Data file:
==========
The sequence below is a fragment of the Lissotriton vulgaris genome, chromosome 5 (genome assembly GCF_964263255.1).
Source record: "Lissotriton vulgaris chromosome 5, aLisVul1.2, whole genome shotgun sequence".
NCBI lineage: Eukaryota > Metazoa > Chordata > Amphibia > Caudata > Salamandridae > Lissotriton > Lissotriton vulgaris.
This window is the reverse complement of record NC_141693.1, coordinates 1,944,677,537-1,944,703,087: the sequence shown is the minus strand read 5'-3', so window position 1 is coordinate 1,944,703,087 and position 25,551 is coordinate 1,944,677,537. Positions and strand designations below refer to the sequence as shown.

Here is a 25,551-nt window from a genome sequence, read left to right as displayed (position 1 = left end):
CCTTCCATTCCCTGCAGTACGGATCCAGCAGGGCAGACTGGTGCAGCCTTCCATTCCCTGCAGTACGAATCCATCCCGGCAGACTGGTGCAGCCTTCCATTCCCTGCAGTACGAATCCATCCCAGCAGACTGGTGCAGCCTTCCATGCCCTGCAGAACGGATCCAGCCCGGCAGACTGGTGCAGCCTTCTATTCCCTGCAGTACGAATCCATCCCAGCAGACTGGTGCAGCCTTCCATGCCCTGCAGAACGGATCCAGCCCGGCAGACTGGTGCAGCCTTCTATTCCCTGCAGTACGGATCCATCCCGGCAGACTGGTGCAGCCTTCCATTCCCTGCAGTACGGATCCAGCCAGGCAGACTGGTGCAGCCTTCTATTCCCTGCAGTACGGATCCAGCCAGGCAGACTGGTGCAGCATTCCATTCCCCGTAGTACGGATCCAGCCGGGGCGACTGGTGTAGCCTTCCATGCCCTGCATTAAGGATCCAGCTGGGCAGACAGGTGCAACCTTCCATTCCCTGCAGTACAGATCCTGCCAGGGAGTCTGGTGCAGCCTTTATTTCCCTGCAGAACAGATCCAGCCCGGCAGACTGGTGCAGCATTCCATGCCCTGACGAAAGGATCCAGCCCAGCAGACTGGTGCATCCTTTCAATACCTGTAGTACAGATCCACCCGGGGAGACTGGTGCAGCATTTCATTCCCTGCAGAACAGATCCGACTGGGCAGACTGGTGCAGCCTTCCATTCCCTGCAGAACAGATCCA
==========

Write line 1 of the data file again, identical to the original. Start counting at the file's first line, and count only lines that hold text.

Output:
The sequence below is a fragment of the Lissotriton vulgaris genome, chromosome 5 (genome assembly GCF_964263255.1).